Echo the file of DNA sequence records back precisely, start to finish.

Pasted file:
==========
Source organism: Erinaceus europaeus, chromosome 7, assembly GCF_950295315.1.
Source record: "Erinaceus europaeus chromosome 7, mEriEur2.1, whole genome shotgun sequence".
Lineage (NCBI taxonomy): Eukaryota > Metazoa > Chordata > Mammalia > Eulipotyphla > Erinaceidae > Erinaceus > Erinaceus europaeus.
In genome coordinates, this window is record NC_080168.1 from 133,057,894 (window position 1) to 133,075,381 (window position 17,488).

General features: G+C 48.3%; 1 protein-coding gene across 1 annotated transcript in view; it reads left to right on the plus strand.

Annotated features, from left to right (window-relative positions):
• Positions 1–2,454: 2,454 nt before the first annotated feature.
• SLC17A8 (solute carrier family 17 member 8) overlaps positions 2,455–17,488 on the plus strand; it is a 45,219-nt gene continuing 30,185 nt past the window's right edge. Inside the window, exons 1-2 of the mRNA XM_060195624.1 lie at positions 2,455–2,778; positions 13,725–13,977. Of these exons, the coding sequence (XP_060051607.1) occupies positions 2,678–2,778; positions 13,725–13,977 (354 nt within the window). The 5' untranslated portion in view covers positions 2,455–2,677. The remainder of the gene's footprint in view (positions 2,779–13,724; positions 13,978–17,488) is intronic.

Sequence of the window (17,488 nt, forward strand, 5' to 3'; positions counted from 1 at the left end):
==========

Source organism: Erinaceus europaeus, chromosome 7, assembly GCF_950295315.1.
Source record: "Erinaceus europaeus chromosome 7, mEriEur2.1, whole genome shotgun sequence".
Lineage (NCBI taxonomy): Eukaryota > Metazoa > Chordata > Mammalia > Eulipotyphla > Erinaceidae > Erinaceus > Erinaceus europaeus.
In genome coordinates, this window is record NC_080168.1 from 133,057,894 (window position 1) to 133,075,381 (window position 17,488).

General features: G+C 48.3%; 1 protein-coding gene across 1 annotated transcript in view; it reads left to right on the plus strand.

Annotated features, from left to right (window-relative positions):
• Positions 1–2,454: 2,454 nt before the first annotated feature.
• SLC17A8 (solute carrier family 17 member 8) overlaps positions 2,455–17,488 on the plus strand; it is a 45,219-nt gene continuing 30,185 nt past the window's right edge. Inside the window, exons 1-2 of the mRNA XM_060195624.1 lie at positions 2,455–2,778; positions 13,725–13,977. Of these exons, the coding sequence (XP_060051607.1) occupies positions 2,678–2,778; positions 13,725–13,977 (354 nt within the window). The 5' untranslated portion in view covers positions 2,455–2,677. The remainder of the gene's footprint in view (positions 2,779–13,724; positions 13,978–17,488) is intronic.

Sequence of the window (17,488 nt, forward strand, 5' to 3'; positions counted from 1 at the left end):